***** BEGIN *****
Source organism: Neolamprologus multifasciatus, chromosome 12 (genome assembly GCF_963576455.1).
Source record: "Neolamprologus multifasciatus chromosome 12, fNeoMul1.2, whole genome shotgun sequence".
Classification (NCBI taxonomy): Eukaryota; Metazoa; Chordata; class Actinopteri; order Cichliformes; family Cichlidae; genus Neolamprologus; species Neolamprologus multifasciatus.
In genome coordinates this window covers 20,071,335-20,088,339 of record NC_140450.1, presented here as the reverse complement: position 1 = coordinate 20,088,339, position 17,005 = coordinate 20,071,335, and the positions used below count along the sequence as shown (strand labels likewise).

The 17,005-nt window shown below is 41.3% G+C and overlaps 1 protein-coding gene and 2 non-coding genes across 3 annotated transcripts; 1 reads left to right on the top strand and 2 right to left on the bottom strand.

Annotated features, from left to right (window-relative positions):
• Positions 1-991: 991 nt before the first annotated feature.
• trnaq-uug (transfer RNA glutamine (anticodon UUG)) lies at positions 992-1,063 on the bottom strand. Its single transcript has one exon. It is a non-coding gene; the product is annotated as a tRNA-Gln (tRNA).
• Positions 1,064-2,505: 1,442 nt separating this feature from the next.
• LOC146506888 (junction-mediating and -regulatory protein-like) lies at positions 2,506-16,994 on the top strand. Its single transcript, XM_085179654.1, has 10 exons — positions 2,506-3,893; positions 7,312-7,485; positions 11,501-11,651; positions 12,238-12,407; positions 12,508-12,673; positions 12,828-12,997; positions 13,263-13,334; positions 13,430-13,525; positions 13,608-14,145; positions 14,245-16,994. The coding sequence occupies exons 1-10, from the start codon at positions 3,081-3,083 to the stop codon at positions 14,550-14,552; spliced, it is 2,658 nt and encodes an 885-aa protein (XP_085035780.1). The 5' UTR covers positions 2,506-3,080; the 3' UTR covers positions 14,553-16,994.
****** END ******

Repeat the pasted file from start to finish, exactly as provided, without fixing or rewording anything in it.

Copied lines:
Source organism: Neolamprologus multifasciatus, chromosome 12 (genome assembly GCF_963576455.1).
Source record: "Neolamprologus multifasciatus chromosome 12, fNeoMul1.2, whole genome shotgun sequence".
Classification (NCBI taxonomy): Eukaryota; Metazoa; Chordata; class Actinopteri; order Cichliformes; family Cichlidae; genus Neolamprologus; species Neolamprologus multifasciatus.
In genome coordinates this window covers 20,071,335-20,088,339 of record NC_140450.1, presented here as the reverse complement: position 1 = coordinate 20,088,339, position 17,005 = coordinate 20,071,335, and the positions used below count along the sequence as shown (strand labels likewise).

The 17,005-nt window shown below is 41.3% G+C and overlaps 1 protein-coding gene and 2 non-coding genes across 3 annotated transcripts; 1 reads left to right on the top strand and 2 right to left on the bottom strand.

Annotated features, from left to right (window-relative positions):
• Positions 1-991: 991 nt before the first annotated feature.
• trnaq-uug (transfer RNA glutamine (anticodon UUG)) lies at positions 992-1,063 on the bottom strand. Its single transcript has one exon. It is a non-coding gene; the product is annotated as a tRNA-Gln (tRNA).
• Positions 1,064-2,505: 1,442 nt separating this feature from the next.
• LOC146506888 (junction-mediating and -regulatory protein-like) lies at positions 2,506-16,994 on the top strand. Its single transcript, XM_085179654.1, has 10 exons — positions 2,506-3,893; positions 7,312-7,485; positions 11,501-11,651; positions 12,238-12,407; positions 12,508-12,673; positions 12,828-12,997; positions 13,263-13,334; positions 13,430-13,525; positions 13,608-14,145; positions 14,245-16,994. The coding sequence occupies exons 1-10, from the start codon at positions 3,081-3,083 to the stop codon at positions 14,550-14,552; spliced, it is 2,658 nt and encodes an 885-aa protein (XP_085035780.1). The 5' UTR covers positions 2,506-3,080; the 3' UTR covers positions 14,553-16,994.